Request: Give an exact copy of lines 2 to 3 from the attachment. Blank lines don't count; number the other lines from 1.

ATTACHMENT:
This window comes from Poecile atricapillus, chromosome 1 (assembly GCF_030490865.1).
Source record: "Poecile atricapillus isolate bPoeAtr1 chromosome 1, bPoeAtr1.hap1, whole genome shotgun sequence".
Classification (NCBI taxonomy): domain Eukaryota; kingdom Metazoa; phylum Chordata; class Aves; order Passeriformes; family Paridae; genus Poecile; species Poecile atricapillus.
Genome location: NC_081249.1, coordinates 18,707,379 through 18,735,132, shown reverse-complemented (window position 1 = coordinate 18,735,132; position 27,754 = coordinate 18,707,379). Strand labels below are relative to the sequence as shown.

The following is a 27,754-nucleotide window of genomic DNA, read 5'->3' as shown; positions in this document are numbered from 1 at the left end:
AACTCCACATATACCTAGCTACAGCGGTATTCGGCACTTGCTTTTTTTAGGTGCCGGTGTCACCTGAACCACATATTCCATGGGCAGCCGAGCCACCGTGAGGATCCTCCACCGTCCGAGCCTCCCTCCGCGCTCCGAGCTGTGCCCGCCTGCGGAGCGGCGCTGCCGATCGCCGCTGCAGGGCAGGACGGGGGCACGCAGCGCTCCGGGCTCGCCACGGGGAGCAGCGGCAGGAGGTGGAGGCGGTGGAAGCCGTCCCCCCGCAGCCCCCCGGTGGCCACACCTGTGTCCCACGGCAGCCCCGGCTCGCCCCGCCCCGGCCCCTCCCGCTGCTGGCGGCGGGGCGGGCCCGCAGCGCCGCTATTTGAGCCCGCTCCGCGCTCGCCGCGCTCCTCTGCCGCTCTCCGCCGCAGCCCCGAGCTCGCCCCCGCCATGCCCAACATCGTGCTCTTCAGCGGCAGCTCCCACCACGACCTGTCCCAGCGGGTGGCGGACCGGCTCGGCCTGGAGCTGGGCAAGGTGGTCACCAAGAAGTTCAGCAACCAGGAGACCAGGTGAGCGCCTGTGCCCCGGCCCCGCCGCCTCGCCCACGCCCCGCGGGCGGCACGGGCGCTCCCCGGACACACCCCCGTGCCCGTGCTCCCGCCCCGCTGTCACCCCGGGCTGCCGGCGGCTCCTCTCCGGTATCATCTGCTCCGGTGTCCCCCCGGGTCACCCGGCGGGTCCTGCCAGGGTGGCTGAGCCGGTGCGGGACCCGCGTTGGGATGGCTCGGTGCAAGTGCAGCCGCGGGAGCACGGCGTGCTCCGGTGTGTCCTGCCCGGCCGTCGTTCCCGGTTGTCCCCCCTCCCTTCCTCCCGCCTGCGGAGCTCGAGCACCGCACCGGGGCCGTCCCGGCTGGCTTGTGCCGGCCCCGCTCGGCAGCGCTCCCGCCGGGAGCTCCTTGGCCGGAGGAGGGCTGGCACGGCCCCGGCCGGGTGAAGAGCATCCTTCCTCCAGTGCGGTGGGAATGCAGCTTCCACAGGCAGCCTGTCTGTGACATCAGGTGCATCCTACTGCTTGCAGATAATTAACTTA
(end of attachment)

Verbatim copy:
Source record: "Poecile atricapillus isolate bPoeAtr1 chromosome 1, bPoeAtr1.hap1, whole genome shotgun sequence".
Classification (NCBI taxonomy): domain Eukaryota; kingdom Metazoa; phylum Chordata; class Aves; order Passeriformes; family Paridae; genus Poecile; species Poecile atricapillus.